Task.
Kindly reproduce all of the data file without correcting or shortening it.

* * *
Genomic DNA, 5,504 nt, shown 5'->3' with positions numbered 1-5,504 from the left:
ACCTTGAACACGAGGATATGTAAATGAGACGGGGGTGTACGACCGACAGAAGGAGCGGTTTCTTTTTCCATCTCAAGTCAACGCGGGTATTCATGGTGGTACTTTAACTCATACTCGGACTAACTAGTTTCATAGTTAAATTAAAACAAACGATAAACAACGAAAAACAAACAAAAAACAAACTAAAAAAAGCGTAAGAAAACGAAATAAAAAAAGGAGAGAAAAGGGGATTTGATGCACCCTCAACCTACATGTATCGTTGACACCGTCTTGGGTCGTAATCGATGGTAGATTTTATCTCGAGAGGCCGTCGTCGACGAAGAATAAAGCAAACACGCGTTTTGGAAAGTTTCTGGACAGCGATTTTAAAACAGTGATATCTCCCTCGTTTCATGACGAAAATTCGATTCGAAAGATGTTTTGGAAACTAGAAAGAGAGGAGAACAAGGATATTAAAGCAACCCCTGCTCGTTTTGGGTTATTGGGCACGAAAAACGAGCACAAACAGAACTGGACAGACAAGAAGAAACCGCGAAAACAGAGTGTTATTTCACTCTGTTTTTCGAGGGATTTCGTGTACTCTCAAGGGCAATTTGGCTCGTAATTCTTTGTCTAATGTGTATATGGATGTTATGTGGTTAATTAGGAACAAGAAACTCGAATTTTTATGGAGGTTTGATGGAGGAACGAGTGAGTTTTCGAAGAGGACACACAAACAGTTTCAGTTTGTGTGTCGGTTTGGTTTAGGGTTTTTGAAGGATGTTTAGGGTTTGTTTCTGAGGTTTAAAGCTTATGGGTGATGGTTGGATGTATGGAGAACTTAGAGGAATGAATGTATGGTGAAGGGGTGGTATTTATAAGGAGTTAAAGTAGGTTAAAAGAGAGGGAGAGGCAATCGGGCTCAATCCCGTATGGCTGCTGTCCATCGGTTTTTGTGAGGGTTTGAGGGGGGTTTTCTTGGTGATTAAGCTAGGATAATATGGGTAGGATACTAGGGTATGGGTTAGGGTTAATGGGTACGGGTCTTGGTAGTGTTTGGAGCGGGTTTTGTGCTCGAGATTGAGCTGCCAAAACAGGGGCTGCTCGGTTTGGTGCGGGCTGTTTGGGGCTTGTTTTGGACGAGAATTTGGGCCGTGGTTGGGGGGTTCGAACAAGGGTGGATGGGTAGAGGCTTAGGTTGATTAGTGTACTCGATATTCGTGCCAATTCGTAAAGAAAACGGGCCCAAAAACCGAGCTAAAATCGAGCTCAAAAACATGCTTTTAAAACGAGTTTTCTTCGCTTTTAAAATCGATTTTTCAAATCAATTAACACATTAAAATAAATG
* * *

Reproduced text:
Genomic DNA, 5,504 nt, shown 5'->3' with positions numbered 1-5,504 from the left:
ACCTTGAACACGAGGATATGTAAATGAGACGGGGGTGTACGACCGACAGAAGGAGCGGTTTCTTTTTCCATCTCAAGTCAACGCGGGTATTCATGGTGGTACTTTAACTCATACTCGGACTAACTAGTTTCATAGTTAAATTAAAACAAACGATAAACAACGAAAAACAAACAAAAAACAAACTAAAAAAAGCGTAAGAAAACGAAATAAAAAAAGGAGAGAAAAGGGGATTTGATGCACCCTCAACCTACATGTATCGTTGACACCGTCTTGGGTCGTAATCGATGGTAGATTTTATCTCGAGAGGCCGTCGTCGACGAAGAATAAAGCAAACACGCGTTTTGGAAAGTTTCTGGACAGCGATTTTAAAACAGTGATATCTCCCTCGTTTCATGACGAAAATTCGATTCGAAAGATGTTTTGGAAACTAGAAAGAGAGGAGAACAAGGATATTAAAGCAACCCCTGCTCGTTTTGGGTTATTGGGCACGAAAAACGAGCACAAACAGAACTGGACAGACAAGAAGAAACCGCGAAAACAGAGTGTTATTTCACTCTGTTTTTCGAGGGATTTCGTGTACTCTCAAGGGCAATTTGGCTCGTAATTCTTTGTCTAATGTGTATATGGATGTTATGTGGTTAATTAGGAACAAGAAACTCGAATTTTTATGGAGGTTTGATGGAGGAACGAGTGAGTTTTCGAAGAGGACACACAAACAGTTTCAGTTTGTGTGTCGGTTTGGTTTAGGGTTTTTGAAGGATGTTTAGGGTTTGTTTCTGAGGTTTAAAGCTTATGGGTGATGGTTGGATGTATGGAGAACTTAGAGGAATGAATGTATGGTGAAGGGGTGGTATTTATAAGGAGTTAAAGTAGGTTAAAAGAGAGGGAGAGGCAATCGGGCTCAATCCCGTATGGCTGCTGTCCATCGGTTTTTGTGAGGGTTTGAGGGGGGTTTTCTTGGTGATTAAGCTAGGATAATATGGGTAGGATACTAGGGTATGGGTTAGGGTTAATGGGTACGGGTCTTGGTAGTGTTTGGAGCGGGTTTTGTGCTCGAGATTGAGCTGCCAAAACAGGGGCTGCTCGGTTTGGTGCGGGCTGTTTGGGGCTTGTTTTGGACGAGAATTTGGGCCGTGGTTGGGGGGTTCGAACAAGGGTGGATGGGTAGAGGCTTAGGTTGATTAGTGTACTCGATATTCGTGCCAATTCGTAAAGAAAACGGGCCCAAAAACCGAGCTAAAATCGAGCTCAAAAACATGCTTTTAAAACGAGTTTTCTTCGCTTTTAAAATCGATTTTTCAAATCAATTAACACATTAAAATAAATG